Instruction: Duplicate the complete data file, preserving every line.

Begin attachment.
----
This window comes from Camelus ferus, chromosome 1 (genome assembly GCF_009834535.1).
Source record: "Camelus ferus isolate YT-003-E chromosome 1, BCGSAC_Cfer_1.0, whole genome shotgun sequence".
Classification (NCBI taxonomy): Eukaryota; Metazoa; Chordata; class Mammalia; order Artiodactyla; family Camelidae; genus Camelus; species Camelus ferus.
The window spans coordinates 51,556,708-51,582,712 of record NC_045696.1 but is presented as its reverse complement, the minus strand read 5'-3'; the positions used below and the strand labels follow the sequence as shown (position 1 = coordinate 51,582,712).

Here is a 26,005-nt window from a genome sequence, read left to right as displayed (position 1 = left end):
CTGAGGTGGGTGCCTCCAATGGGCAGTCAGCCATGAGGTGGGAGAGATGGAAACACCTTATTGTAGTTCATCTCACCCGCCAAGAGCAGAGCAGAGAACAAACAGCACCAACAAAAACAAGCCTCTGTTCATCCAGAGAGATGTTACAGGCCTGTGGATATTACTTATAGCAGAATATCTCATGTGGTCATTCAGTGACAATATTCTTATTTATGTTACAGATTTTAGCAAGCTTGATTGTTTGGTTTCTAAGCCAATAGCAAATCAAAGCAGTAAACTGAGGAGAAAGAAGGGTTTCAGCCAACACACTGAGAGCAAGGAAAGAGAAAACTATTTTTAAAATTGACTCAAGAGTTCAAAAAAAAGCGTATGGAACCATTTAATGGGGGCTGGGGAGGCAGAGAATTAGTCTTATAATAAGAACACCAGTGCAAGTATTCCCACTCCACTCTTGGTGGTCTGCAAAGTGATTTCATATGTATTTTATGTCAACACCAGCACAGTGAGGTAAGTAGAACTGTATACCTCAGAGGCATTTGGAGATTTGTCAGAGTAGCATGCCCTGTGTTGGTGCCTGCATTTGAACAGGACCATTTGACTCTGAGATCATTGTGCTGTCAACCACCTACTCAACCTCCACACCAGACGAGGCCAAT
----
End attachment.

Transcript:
This window comes from Camelus ferus, chromosome 1 (genome assembly GCF_009834535.1).
Source record: "Camelus ferus isolate YT-003-E chromosome 1, BCGSAC_Cfer_1.0, whole genome shotgun sequence".
Classification (NCBI taxonomy): Eukaryota; Metazoa; Chordata; class Mammalia; order Artiodactyla; family Camelidae; genus Camelus; species Camelus ferus.
The window spans coordinates 51,556,708-51,582,712 of record NC_045696.1 but is presented as its reverse complement, the minus strand read 5'-3'; the positions used below and the strand labels follow the sequence as shown (position 1 = coordinate 51,582,712).

Here is a 26,005-nt window from a genome sequence, read left to right as displayed (position 1 = left end):
CTGAGGTGGGTGCCTCCAATGGGCAGTCAGCCATGAGGTGGGAGAGATGGAAACACCTTATTGTAGTTCATCTCACCCGCCAAGAGCAGAGCAGAGAACAAACAGCACCAACAAAAACAAGCCTCTGTTCATCCAGAGAGATGTTACAGGCCTGTGGATATTACTTATAGCAGAATATCTCATGTGGTCATTCAGTGACAATATTCTTATTTATGTTACAGATTTTAGCAAGCTTGATTGTTTGGTTTCTAAGCCAATAGCAAATCAAAGCAGTAAACTGAGGAGAAAGAAGGGTTTCAGCCAACACACTGAGAGCAAGGAAAGAGAAAACTATTTTTAAAATTGACTCAAGAGTTCAAAAAAAAGCGTATGGAACCATTTAATGGGGGCTGGGGAGGCAGAGAATTAGTCTTATAATAAGAACACCAGTGCAAGTATTCCCACTCCACTCTTGGTGGTCTGCAAAGTGATTTCATATGTATTTTATGTCAACACCAGCACAGTGAGGTAAGTAGAACTGTATACCTCAGAGGCATTTGGAGATTTGTCAGAGTAGCATGCCCTGTGTTGGTGCCTGCATTTGAACAGGACCATTTGACTCTGAGATCATTGTGCTGTCAACCACCTACTCAACCTCCACACCAGACGAGGCCAAT